40. Memorandum From Viron P. Vaky of the National Security Council Staff to the President’s Assistant for National Security Affairs (Kissinger)1


  • Chilean Elections—Another View

My memo of June 232 commented on Korry’s proposal for political action funding which is now up for consideration.3

This memo is intended to suggest a line of analysis that has not, to my knowledge, been surfaced in this context.

So far everyone has focussed on the immediate problem of the election and the objective of keeping Allende from being elected. But achieving that objective does not automatically get us out of the woods; in fact, it might only give us a worse problem later. The point is that what happens to keep Allende from being elected is important in the long run, and could be good or bad.

Next to no thought—to my knowledge—has been given to the long term problem and trend in Chile, and therefore to the perspective of operating now in terms of the long-range. The long-term problem is two-fold; (a) the center of political gravity in Chile is left of center; and [Page 108] (b) there is no existing political force of reasonable permanence that can preempt the Communists/Socialists’ base on a sustained basis except the Christian Democrats.

Keeping the Communists/Socialists out of elected power over the long-range depends on one or more of several things happening—erosion of the Communist political base; existence of strong competitive non-Communist political parties; and/or forging of a viable center-right political party (which is difficult now because of (a) above and because there is no good nucleus at the moment).

There is an easy assumption that Allesandri’s election would be best for us, based on the superficial circumstance that he is moderate, conservative, well-known and has come to be thought of as representing stability. But I posit the hypothesis that Alessandri’s election might be the worst “anti-Allende” solution for us from a long-run point of view, even though satisfactory for the time being.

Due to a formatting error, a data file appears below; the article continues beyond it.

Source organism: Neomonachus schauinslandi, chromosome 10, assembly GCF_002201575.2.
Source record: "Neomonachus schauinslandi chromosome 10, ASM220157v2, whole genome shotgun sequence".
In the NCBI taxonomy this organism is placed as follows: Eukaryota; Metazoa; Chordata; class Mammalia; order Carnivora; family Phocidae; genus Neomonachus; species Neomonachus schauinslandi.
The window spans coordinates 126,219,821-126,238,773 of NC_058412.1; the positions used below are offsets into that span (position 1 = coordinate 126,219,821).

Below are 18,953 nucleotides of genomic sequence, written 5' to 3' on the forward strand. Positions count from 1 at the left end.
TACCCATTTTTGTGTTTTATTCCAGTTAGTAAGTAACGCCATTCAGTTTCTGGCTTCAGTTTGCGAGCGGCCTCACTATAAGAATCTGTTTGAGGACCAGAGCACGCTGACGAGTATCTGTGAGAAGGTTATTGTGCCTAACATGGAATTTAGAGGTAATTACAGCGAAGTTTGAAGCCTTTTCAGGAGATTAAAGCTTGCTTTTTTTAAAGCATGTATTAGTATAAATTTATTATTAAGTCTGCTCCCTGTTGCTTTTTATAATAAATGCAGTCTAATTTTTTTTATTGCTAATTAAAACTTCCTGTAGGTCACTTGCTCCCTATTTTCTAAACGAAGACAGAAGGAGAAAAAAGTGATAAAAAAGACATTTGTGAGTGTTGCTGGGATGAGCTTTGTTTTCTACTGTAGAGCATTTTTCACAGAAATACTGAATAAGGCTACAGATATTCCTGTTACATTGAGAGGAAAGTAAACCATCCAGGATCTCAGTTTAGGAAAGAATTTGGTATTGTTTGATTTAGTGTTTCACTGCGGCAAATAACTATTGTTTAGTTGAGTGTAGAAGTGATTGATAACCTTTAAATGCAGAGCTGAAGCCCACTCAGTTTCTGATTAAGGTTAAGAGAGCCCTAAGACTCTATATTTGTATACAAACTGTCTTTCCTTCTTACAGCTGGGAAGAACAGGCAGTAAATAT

Alessandri represents no political movement or force; he would be elected as a person and on a personalistic basis. He can therefore be no more than a temporary bulwark. He is old (in his seventies) and Korry and Frei describe him as having “extraordinary debilities, intellectual as well as physical”. Korry says (Santiago 2361):4

“He has no program; he has no organization; he has no understanding of modern problems, not even what the threat of the Marxists represents; he is consumed by a desire to vindicate his actions in his previous administration and to avenge the barbs and the triumphs of the Christian Democrats . . .”

If all that is true, it seems to me that an Alessandri administration might well make a Communist victory in 1976 inevitable—for it would hardly seem able to construct the kind of political base and force that could compete with and preempt the Communists over a sustained period.

One of two things seems likely to happen under Alessandri:

He would be inept; cause the discontent to swing left and either lead to greater electoral victories by the far left or (less likely) to a military government, which in Chile would have a hard time sustaining itself except by repression; or (and most likely)

The Communists/Socialists would make a political deal to support Alessandri in the Congress in return for a free hand to eliminate the Christian Democrats politically—an end Alessandri is likely to support. If this occurred it would give the Communists an electoral advantage in 1976 and perhaps fatally weaken Frei’s base—Frei being the only person [Page 109] with the charisma to unite the country against Allende in the next election.

All of this suggests rather tentatively that we should think of an anti-Allende course that would have its positive side. Perhaps we should aid Tomic to at least come in second. With Alessandri slipping anyway, this would have the advantage of strengthening Tomic to pick up the defection from Alessandri rather than Allende; a Tomic victory or better still a second place over Allende would be satisfactory to us.

Thus, if we combined a political action plan of anti-Allende activities with pro-Tomic funding, we might increase the effectiveness of our effort.

  1. Source: National Security Council, Nixon Intelligence Files, Subject Files, Chile, 1970. Secret; Sensitive. Sent for information.
  2. Document 39.
  3. Document 35.
  4. Telegram 2361 from Santiago, June 24. (National Archives, RG 59, Central Files 1970–73, POL 15–1 CHILE)